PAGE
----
Cracks in the U.S. religious wall

American Jews who were listening this week heard a crash ricocheting across the land.

It was the sound of building blocks tumbling down from the wall separating church and state.

The Supreme Court issued two key rulings that Jewish activists are saying could deal a deadly blow to the First Amendment's shield against government interference in religious practice.

First, the high court Monday ruled 5-4 Monday, in Agostini vs. Felton, that public schools can send teachers into private parochial schools for remedial instruction.

Two days later, in Boerne vs. Flores, the court ruled 6-3 that Congress overstepped its constitutional bounds with the 1993 Religious Freedom Restoration Act that required the federal, state and local governments to show "compelling" reasons before imposing a "substantial burden" on personal religious beliefs.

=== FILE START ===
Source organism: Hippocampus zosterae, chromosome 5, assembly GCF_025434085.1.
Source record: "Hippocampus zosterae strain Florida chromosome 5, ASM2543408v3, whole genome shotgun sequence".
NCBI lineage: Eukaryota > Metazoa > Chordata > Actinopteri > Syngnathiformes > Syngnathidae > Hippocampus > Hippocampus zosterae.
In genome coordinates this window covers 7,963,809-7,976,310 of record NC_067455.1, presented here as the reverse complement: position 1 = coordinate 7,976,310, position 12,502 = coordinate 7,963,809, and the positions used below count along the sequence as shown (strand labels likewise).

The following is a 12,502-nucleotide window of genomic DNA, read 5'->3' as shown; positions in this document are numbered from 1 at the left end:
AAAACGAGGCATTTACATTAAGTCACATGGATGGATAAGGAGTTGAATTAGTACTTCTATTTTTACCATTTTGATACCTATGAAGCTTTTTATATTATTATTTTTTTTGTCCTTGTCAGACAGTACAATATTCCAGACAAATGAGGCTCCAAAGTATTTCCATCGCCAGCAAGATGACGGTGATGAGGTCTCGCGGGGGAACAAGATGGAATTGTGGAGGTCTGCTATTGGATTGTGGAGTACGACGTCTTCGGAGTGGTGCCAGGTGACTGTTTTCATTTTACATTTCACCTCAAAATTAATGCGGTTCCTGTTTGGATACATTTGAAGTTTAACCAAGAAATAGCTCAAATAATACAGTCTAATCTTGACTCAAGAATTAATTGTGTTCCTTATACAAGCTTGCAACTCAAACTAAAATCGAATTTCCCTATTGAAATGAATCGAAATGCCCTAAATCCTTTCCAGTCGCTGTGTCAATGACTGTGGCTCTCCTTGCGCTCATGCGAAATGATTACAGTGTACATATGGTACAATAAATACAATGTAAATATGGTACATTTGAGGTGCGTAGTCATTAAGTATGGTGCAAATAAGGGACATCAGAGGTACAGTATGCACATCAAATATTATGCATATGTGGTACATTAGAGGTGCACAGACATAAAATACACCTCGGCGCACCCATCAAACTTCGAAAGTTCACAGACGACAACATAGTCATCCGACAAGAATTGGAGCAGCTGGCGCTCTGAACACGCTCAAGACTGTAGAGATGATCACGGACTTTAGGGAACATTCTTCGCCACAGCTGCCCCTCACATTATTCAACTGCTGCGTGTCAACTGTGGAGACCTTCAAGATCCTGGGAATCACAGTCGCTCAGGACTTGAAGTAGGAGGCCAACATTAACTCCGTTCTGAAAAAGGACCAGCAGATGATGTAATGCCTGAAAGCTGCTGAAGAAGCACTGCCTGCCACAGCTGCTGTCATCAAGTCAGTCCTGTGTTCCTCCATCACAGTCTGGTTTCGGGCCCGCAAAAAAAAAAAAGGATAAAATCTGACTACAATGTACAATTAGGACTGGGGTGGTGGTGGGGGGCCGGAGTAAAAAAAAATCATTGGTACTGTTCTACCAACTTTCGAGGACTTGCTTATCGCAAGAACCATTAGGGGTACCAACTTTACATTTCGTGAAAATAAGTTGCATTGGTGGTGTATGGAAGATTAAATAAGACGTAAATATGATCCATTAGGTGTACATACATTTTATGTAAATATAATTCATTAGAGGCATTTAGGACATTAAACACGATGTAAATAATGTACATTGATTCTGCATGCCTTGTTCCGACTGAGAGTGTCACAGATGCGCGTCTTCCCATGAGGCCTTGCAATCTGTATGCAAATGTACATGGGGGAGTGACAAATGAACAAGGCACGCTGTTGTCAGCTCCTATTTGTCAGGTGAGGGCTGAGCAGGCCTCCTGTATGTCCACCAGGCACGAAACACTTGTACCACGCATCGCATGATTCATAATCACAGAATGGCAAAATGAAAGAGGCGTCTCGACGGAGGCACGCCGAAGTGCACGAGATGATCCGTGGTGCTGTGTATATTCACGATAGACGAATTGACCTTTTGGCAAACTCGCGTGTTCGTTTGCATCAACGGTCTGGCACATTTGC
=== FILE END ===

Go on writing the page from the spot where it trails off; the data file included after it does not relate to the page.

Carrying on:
Church-state separationists warn that the first decision could open the door to a range of attempts at government support of religious institutions, including vouchers for private schools.

The second ruling, they say, could leave Jews vulnerable on the local and state level to laws restricting their religious practice, which could include the ban on wearing hats inside public buildings.

As Charles Haynes of the Nashville, Tenn.-based First Amendment Center said of Agostini vs. Felton, "The decision will raise questions in some minds about how high a wall of separation there should be under the First Amendment's Establishment clause."

Haynes was referring, of course, to the Constitution's ban on government establishing any religious institution.

Jewish activists are no less worried, and they are warning that the court rulings are opening the floodgates to attempts to further erode the wall between church and state.

It remains to be seen just how far the wall separating church and state will fall. But that barrier has toppled, and Jews across America will be feeling a dangerous wind blowing through.